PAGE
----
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Multi-cultural families often encounter unusual custody issues

On Behalf of | May 2, 2017 | Child Custody

Technology has made the world a smaller place. People from different countries meet online, fall in love and marry. Many learn to live with the cultural differences they now share and work together to provide their children with a multi-cultural upbringing, which may include visiting friends and family in your spouse’s country of origin.

All of this makes sense and provides joy to the whole family as long as things are good between you and your spouse. If your relationship ends, the fact that your spouse is from another country could pose some unique custody issues.

Removing the child from the country

If you and your spouse have decided to end your relationship, your spouse might express the following desires:

  • To move the child permanently to his or her country of origin
  • To give jurisdiction of custody to another country’s courts by moving there

Alternatively, your soon-to-be former spouse may have already taken your child out of the country in an attempt to gain some advantage in custody matters. Fortunately, in most cases, both foreign and domestic laws frown on this choice. The law presumes that the court where the child “habitually” lived receives jurisdiction.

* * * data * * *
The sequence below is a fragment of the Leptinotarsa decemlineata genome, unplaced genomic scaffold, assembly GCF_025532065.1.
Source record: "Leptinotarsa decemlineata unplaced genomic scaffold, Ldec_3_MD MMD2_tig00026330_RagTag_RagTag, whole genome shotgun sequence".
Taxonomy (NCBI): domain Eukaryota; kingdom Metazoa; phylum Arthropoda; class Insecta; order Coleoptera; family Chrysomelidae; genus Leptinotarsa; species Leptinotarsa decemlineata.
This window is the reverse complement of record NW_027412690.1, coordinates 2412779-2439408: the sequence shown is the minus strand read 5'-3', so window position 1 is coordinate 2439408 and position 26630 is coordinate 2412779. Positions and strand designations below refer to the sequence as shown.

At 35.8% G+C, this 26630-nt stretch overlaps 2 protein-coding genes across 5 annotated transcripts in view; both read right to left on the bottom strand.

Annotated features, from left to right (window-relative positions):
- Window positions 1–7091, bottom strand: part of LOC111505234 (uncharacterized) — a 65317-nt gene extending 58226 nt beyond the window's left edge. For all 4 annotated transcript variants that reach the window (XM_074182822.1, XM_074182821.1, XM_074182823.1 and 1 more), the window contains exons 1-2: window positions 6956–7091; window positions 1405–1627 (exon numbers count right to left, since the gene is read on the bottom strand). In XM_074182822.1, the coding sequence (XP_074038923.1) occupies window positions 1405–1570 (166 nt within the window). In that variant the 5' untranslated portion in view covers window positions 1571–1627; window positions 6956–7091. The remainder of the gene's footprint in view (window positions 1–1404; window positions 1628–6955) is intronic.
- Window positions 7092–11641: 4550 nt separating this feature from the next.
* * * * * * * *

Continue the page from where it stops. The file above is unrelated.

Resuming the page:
Protection: The Hague Convention

If your spouse gave you no warning and removed your child from the United States without your consent, you may file a petition to have your child returned to this country under the Hague Convention on the Civil Aspects of International Child Abduction. This treaty provides for the prompt return of children under the age of 16 to the country in which they habitually reside.

Nearly 45 countries recognize the Hague Convention, including the following:

  • Nearly all countries in Europe
  • Some former Yugoslav republics
  • Some former Soviet republics
  • A few African countries
  • A few South American countries
  • Some Middle Eastern countries friendly to the west

An attorney can tell you whether the country to which your child was taken recognizes the Hague Convention.

Filing a Hague Convention petition

First, you should know that a foreign court might not have to recognize your petition if your child has resided in the foreign country for at least a year. The theory is that this amount of time gives a child substantial time to assimilate to a new country and culture, and it may not be appropriate to remove the child at that point. Of course, this still depends on several factors. Other defenses your estranged or former spouse may claim include the following:

  • You consented to the move
  • You failed to fight the move
  • You failed to exercise your custody rights
  • The child’s safety, welfare or health prevents return

Filing a petition under the Hague Convention as soon as possible provides you with the best option for the return of your child. Other than the return of your child, you may also file such a petition to ensure that both countries respect your custody rights and your access to your child.

Finding legal help

Considering the importance of your international custody issues, no one should advise you to handle these matters alone. Involving a Texas attorney who understands the Hague Convention, along with other international law and treaties that could pertain to your situation could prove invaluable in your efforts.

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